The Journey into Authenticity

How fear and spontaneity play into almost any small group
"A new commandment I give to you, that you love one another; just as I have loved you" (John 13:34 ).
"Rejoice with those who rejoice, weep with those who weep" (Romans 12:15).
"Bear one another's burdens, and so fulfill the law of Christ" (Galatians 6:2).

A few weeks ago our small-group leader began the group time by asking how our week had been. He suggested we go around our circle of 12 adults. The first person said, "Good", and looked at the next person who said, "Fine." "Good" and "fine" went around the circle like lightning. The pressure mounted as my moment approached.

My wife and I are in the midst of a severe trial which has lasted almost a year now. We've often shared our situation and struggles with our small group, and they have encouraged and blessed us in many ways. We had had another very difficult and trying week. I said, "Okay," and my wife followed suit. Then our leader asked us all if we were being honest. Silence ensued until my wife confessed, "We're not doing well."

Understand Fear Pleasant, comfortable, and uninterrupted lives may hinder authenticity, but pain can create a hunger for authenticity. So what kept me from being honest?

Fear. I fear it won't matter. I'll pour out my heart and nothing will happen. My trial is still fresh every day but by now the group is familiar with it. I'm tired of talking about it and I wonder if my group is tired of hearing it. I'm aware we are on a schedule. I'm afraid of making myself the focus of the evening. (As a small-group leader of many years, I admit a loyalty to the clock and only grudgingly allow someone's heartaches to usurp my agenda.) I'm also weary of being "solved" by well-intentioned people. As a pastor I've "solved" other people and their troubles for years, hopefully in love. I've never known until this past year how annoying, humbling, or hurtful it can be to be honest about your sorrows and trials and then quickly get diagnosed by another Christian. Then there is the added pressure of "getting better" and "gaining the victory" so you don't disappoint the person who solved your problem the next time you see them.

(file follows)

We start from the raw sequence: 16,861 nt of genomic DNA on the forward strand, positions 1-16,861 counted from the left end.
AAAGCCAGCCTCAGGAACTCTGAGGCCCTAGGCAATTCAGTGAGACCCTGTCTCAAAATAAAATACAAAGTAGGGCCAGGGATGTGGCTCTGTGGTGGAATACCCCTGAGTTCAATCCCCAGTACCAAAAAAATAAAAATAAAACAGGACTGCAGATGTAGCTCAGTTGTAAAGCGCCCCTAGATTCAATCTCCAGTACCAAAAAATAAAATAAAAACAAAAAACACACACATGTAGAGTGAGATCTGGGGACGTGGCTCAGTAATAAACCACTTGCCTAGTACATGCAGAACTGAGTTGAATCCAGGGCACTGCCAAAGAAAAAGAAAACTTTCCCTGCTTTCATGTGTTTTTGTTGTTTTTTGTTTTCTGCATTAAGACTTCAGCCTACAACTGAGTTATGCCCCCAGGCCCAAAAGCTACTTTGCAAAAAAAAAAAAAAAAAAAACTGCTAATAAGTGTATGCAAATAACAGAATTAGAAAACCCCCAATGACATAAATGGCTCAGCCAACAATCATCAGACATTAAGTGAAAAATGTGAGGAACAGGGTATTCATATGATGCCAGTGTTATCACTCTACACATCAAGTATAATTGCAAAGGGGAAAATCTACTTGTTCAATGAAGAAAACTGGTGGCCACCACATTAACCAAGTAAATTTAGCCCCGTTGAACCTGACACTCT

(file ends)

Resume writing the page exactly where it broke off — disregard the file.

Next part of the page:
But my wife did the right thing. Pride is a part of these fears. Pride can be a strong barrier to giving people a chance to love you, rejoice with you, weep with you, and help carry your burden. The urge to seek the help and comfort of my small group is as great as the urge to hold it in. I know I need their fellowship to pull me through. There may be no loving response when we are honest, but pride should never prevent us from fulfilling the law of Christ.

Be Ready I've heard it said the life of a police officer is 98 percent boredom and two percent pandemonium. But an officer has to be ready to respond when pandemonium strikes. As Christians, and especially as Christians in a small group, we have to be ready to respond in Christ's love when people let their hidden joys or sorrows out.

Recently a co-worker walked into the break room and announced to a couple of other men and I that his wife had just asked for a divorce and was ready to move out. He was on the verge of tears. I had a great opportunity that day to listen to the man and pray with him. Authenticity happens whenever and wherever it happens.

We can't make authenticity happen, nor would we want the power to do so. But we can create the atmosphere for people to fulfill the law of Christ. We can pray and encourage others in the group to pray for people to be able to rejoice and weep with one another. This includes prayer both before and during small group. We have to be authentic in our families and with our closest friends. We can't suddenly try and be authentic when small group begins. Relax and rejoice in the man or woman God has made you to be. Don't let fear or pride beat honesty down.

The joy and freedom of authenticity is the byproduct of people loving the Lord with all their heart and loving one another as they love themselves.

—David Winters, copyright 2008 by the author and SmallGroups.com.

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